The European Union should authorize zero-duty supplies of sugar after shortages disrupted food manufacturing, said an industry group representing companies including Nestle SA.

The bloc may let local producers sell a further 250,000 metric tons of the sweetener in the domestic market at a reduced duty, according to Karolina Kottova, a spokeswoman for the European Commission, the EU’s executive arm. It also plans to accelerate import tenders by about a month, she said April 2. Imports under the tenders also carry a lower duty. T38C6SNHBVEQ

“We are against any kind of tariff or duty, as it creates inflationary pressure in the market,” Muriel Korter, secretary general of the Brussels-based Committee of European Sugar Users, said by phone today.

While sugar fell 15 percent in New York trading over the past year, prices averaged 683 euros ($892) a ton in Europe in January, according to data on the commission’s website. That was the highest level since at least July 2006, it showed.

The committee said by e-mail it was “disappointed that the European Commission intends to apply high levies and tariffs that will support unjustified inflationary pressure on the market and penalize sugar users.”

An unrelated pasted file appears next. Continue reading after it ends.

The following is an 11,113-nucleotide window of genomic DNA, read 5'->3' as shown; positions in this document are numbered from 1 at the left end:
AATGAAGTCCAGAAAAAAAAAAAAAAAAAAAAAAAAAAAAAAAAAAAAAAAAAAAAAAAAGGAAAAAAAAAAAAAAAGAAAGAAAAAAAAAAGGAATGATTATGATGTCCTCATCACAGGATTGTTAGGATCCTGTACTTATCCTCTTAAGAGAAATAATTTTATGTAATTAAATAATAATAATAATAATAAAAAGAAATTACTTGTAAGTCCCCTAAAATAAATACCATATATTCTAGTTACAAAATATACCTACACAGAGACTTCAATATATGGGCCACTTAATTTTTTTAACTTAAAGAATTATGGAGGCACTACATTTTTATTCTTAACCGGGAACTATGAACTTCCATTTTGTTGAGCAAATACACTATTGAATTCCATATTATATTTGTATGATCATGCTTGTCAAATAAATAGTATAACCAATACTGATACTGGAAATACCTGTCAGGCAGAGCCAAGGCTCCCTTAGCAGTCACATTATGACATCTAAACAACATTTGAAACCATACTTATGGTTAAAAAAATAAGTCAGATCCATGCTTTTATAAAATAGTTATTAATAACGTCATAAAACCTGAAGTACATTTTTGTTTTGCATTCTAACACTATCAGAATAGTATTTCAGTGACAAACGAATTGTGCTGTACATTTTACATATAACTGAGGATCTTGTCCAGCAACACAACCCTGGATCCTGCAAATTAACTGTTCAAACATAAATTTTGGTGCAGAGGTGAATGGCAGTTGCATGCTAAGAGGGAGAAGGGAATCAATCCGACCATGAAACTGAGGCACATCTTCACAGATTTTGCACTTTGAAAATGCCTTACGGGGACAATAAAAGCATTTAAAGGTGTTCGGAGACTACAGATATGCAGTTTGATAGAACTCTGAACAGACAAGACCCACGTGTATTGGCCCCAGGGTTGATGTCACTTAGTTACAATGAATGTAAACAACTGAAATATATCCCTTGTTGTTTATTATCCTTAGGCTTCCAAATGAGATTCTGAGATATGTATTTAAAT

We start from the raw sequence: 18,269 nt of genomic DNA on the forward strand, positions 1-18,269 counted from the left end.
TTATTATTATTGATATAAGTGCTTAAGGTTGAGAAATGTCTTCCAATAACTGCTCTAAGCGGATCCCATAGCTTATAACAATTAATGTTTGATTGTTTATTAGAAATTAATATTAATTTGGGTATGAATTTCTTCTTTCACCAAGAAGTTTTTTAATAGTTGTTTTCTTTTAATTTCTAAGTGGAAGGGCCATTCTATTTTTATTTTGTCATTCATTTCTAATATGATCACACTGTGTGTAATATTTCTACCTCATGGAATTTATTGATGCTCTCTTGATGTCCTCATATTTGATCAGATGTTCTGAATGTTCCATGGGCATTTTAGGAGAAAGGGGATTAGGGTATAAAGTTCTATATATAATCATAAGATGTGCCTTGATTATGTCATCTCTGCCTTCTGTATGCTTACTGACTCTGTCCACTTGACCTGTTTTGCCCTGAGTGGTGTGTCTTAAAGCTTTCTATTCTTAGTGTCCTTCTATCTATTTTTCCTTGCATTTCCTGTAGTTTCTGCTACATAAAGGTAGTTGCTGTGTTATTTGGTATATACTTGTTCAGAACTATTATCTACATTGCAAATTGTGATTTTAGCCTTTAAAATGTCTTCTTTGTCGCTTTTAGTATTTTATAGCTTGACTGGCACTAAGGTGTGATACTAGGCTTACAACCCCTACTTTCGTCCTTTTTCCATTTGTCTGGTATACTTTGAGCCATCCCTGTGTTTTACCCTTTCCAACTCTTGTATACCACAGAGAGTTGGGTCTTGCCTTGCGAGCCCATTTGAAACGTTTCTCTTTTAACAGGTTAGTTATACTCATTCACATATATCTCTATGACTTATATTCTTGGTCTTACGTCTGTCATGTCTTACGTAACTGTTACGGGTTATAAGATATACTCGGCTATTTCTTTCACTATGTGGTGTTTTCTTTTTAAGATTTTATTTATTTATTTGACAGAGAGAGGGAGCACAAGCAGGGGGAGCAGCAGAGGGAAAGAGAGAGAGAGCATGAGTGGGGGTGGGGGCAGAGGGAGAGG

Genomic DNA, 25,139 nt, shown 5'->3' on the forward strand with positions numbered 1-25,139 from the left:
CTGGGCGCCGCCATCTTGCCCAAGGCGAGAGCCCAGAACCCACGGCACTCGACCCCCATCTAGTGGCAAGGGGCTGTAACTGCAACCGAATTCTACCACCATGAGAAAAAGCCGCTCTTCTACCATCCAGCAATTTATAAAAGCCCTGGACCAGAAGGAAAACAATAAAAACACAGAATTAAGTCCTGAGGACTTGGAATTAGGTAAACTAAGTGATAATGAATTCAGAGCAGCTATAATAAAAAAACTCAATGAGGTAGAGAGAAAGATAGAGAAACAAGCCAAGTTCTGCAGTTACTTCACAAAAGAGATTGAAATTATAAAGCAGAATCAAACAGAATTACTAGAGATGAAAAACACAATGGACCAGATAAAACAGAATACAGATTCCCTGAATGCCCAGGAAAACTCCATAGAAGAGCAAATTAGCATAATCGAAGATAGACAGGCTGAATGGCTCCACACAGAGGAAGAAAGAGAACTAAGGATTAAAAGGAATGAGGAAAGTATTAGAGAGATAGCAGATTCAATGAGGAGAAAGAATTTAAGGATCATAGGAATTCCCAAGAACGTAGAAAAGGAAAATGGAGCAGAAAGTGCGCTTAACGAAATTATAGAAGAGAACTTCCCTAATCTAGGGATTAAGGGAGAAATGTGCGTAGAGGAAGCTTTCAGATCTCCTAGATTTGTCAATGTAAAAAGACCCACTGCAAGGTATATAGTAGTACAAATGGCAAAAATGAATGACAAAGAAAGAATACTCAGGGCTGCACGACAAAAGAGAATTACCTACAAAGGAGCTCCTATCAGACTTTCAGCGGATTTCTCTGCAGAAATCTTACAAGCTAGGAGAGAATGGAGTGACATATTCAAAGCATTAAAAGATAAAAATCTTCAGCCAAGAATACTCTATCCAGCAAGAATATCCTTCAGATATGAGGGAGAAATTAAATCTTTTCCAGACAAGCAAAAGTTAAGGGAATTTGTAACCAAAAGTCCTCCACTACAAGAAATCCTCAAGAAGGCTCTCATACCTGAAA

Sugar Shortage

The EU faces a sugar shortage even as global supplies are set to outpace demand by 7.7 million tons in the 2011-12 season started in October, according to London-based Czarnikow Group Ltd., which traded sugar in more than 90 countries last year.

The bloc has sought to reduce sugar production since the World Trade Organization said in 2005 it was disrupting global markets by exporting subsidized output. The EU has spent about 5.2 billion euros since 2006 to shrink the industry.

EU rules limit the amount of sugar local producers can supply to the domestic market. Any surplus must be exported or put to non-food use. Imports from countries that have no preferential agreements with the bloc usually incur a duty of 339 euros a ton.

The curbs are “creating an artificial shortage and pushing up prices,” the Association of the German Confectionery Industry said in a statement in February.

source: bloomberg


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